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There’s been a lot of hype recently about “3D displays.” Unfortunately, that’s all it is –– hype. This is because we are a long, long way from 3D display of anything but artificially generated materials.

A 3D display actually produces a 3D representation; that is, if you change your angle of view, what you see changes accordingly. Look at the display from the side, and you see the scene from the side. Likewise, if the display is turned 180 degrees, you’d be looking at the back of the scene being displayed.

Stereo displays provide a fixed perspective generated by providing two single-angle images of a scene that are designed to replicate the angles your eyes would achieve from the (single, unchangeable) desired vantage point. Changing your angle of observation will not reveal other portions of the scene in any way, nor will moving the display.

Stereo image technologies can become 3D when they use the actual angle of view of your eyes and change the stereo angle appropriately. This requires far more interaction with your eyes and physical orientation, not to mention actual 3D media to display. A half-measure most of us are familiar with can be observed in a game like MechAssault (XBox), where you can change your angle on the scene by moving your mech’s position or rotating its turret; here, we have the 3D media that is required, but we still don’t have the eye and body tracking that would give you the sense that you’re looking at something in full 3D.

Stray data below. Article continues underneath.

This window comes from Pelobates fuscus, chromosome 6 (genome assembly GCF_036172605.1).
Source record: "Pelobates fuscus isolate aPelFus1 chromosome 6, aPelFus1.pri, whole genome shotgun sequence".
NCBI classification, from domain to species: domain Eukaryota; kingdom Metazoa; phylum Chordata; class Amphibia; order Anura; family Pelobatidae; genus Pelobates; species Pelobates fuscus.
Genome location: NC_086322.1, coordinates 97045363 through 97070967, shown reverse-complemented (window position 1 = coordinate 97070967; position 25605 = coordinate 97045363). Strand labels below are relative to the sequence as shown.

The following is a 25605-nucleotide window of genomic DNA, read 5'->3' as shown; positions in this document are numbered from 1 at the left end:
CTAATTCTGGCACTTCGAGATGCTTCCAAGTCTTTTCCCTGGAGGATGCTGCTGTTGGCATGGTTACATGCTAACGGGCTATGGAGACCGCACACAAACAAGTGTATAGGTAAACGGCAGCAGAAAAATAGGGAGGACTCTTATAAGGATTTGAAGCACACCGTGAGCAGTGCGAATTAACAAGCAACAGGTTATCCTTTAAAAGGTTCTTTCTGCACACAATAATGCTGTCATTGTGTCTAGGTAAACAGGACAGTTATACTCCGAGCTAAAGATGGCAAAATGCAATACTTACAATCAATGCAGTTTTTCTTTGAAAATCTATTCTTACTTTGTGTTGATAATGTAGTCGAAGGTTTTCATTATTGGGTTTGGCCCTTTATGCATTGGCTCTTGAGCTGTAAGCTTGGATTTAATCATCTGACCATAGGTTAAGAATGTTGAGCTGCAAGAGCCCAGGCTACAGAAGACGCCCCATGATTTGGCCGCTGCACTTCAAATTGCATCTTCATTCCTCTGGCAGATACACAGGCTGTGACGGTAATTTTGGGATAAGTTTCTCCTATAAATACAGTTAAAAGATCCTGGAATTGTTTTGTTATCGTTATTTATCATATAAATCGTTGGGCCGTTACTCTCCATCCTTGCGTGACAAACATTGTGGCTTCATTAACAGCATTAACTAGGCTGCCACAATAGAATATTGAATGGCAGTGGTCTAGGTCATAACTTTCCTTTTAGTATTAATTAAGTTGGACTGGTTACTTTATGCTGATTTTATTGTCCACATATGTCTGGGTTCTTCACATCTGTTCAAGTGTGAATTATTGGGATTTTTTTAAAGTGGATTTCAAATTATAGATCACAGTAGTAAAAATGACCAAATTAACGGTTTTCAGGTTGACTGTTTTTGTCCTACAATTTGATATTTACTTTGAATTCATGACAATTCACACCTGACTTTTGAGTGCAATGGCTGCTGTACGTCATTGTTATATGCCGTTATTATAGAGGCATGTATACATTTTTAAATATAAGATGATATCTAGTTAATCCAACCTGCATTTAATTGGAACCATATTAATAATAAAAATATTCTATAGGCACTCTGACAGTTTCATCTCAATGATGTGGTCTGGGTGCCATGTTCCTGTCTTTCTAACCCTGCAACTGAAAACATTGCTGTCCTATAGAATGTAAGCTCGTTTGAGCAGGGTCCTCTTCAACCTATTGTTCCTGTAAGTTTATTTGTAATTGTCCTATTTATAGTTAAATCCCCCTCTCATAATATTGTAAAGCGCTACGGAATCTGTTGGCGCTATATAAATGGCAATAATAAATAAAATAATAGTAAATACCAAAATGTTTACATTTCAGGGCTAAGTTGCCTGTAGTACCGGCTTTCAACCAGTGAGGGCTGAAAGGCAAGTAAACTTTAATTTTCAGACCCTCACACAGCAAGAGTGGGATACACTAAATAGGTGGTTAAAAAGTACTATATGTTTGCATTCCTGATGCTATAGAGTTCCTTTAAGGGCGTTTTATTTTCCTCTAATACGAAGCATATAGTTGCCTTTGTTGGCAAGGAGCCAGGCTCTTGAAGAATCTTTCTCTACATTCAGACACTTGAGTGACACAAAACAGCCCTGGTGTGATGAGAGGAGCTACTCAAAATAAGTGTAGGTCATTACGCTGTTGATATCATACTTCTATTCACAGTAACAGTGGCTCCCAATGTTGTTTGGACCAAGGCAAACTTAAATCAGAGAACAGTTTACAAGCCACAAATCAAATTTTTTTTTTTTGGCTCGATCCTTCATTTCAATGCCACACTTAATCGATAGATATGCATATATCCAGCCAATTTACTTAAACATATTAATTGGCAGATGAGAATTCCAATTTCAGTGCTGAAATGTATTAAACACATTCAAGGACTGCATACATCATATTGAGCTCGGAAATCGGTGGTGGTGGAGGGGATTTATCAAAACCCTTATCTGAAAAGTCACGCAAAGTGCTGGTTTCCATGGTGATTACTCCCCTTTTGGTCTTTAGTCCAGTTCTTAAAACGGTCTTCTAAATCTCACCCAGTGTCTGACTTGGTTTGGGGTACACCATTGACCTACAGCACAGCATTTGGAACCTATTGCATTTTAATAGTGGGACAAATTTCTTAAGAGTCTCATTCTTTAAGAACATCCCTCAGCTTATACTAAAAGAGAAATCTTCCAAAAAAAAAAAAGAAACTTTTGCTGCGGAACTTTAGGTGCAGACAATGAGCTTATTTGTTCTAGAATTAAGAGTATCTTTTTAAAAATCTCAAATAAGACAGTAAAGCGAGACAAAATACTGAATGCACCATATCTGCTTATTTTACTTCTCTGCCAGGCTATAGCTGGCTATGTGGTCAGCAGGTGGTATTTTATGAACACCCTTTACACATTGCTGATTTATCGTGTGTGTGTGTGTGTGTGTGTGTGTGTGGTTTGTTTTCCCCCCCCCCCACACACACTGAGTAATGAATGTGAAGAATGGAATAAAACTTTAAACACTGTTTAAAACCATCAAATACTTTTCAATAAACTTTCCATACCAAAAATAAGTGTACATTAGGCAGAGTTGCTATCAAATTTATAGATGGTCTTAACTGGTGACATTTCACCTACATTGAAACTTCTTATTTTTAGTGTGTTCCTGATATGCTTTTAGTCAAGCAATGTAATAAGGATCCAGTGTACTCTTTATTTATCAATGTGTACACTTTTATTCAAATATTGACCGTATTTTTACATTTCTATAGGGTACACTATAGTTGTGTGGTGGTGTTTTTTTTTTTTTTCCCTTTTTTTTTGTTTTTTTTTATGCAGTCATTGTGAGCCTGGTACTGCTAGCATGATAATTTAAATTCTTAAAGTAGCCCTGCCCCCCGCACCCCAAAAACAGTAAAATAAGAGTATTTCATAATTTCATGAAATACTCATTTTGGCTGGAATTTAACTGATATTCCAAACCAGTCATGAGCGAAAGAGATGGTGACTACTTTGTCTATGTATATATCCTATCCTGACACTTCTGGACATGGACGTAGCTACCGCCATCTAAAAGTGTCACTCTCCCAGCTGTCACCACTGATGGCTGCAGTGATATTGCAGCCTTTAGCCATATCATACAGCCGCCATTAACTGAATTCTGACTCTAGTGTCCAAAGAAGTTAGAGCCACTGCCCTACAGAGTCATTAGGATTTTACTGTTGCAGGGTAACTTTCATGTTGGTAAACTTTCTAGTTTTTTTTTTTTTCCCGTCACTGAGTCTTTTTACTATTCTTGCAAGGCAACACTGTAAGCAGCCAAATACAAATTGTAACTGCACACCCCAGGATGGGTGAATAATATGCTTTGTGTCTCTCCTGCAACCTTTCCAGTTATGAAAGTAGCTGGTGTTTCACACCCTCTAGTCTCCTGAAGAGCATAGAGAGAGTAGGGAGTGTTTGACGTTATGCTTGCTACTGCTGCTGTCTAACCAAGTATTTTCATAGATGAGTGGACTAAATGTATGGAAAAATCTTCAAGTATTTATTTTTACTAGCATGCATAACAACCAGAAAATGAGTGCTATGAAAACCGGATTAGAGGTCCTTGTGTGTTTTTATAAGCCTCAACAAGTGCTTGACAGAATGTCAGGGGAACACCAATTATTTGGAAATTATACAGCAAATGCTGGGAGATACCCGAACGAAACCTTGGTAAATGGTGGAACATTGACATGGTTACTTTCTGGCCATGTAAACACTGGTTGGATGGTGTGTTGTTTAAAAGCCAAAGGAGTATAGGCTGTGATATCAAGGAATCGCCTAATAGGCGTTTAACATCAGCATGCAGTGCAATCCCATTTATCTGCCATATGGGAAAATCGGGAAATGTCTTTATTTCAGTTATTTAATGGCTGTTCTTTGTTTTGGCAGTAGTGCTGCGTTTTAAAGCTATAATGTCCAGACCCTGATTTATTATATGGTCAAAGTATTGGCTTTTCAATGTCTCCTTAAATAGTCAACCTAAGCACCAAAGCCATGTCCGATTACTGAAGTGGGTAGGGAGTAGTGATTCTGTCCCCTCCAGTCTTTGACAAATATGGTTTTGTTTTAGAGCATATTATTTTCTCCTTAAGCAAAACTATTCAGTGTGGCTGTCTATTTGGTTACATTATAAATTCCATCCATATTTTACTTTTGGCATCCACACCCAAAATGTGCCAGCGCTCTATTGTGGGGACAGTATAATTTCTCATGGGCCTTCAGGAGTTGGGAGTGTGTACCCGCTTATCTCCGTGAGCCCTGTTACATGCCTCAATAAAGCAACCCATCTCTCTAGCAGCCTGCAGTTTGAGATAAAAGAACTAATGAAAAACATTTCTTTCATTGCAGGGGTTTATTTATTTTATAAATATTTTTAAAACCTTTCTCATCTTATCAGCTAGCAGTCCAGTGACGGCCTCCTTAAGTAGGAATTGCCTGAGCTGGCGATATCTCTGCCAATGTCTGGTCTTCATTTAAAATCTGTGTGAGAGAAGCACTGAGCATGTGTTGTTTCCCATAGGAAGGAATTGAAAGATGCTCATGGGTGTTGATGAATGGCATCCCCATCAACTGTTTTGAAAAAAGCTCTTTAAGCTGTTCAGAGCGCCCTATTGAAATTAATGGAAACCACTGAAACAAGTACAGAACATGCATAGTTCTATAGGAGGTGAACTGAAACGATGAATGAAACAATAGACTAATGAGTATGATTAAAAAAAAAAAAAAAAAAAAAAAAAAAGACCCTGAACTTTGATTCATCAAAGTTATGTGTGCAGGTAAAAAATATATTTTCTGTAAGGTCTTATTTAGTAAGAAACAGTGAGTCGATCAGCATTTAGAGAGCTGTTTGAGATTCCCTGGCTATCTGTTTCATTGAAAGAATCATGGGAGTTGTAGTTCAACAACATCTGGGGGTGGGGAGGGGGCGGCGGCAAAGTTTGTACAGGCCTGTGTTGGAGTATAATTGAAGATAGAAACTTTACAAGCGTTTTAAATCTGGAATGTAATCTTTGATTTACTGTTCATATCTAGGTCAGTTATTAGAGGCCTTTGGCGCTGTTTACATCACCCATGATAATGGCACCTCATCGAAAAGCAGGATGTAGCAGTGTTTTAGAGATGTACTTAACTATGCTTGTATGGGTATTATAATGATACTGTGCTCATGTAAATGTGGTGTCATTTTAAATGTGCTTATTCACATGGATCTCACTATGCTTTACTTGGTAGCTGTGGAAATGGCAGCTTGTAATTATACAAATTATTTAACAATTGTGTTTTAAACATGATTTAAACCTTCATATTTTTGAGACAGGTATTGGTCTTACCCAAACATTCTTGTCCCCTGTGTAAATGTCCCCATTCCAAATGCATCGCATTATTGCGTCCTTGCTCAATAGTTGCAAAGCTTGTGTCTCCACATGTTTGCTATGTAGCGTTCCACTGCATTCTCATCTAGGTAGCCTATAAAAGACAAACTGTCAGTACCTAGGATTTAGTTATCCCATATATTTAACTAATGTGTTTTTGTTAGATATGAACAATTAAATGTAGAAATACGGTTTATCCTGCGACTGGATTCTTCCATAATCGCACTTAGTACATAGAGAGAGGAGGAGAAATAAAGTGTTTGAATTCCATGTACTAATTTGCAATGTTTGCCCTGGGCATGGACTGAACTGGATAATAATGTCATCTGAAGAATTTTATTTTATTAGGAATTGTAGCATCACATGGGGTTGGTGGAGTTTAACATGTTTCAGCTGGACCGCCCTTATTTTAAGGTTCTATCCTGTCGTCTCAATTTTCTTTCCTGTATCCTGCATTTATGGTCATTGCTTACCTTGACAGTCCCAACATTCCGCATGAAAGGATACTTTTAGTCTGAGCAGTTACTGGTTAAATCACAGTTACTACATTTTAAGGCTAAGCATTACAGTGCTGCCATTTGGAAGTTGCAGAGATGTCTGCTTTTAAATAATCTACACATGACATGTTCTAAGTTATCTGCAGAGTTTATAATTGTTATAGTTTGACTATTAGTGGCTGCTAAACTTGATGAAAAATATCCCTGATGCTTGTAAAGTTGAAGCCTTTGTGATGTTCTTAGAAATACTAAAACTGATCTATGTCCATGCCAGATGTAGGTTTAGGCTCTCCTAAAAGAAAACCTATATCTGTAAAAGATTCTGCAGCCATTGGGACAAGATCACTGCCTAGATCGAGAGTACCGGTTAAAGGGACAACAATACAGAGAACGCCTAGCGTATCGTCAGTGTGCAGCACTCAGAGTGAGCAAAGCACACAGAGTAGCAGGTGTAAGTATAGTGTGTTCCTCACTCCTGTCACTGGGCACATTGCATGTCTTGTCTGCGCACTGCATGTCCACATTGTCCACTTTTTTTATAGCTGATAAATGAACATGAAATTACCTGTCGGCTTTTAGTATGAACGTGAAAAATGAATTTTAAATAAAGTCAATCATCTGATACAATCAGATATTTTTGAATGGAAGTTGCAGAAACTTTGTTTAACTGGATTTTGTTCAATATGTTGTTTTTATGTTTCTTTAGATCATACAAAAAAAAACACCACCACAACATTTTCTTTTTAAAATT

There’s a huge marketing push right now to get the public to call stereo, “3D.” As proper geeks, we should resist this strongly, not only as a matter of incorrect (highly exaggerated) terminology, but to make it clear that there is a long way to go yet before we actually get 3D displays, and that we’re interested in getting them.

Quite aside from the issue that until or unless we’re all normally wearing display capable contacts or something similar that conveniently and as a matter of course feeds us dual images, the entire “here, put these glasses on” approach is a sorry mess. No matter what technology the glasses use.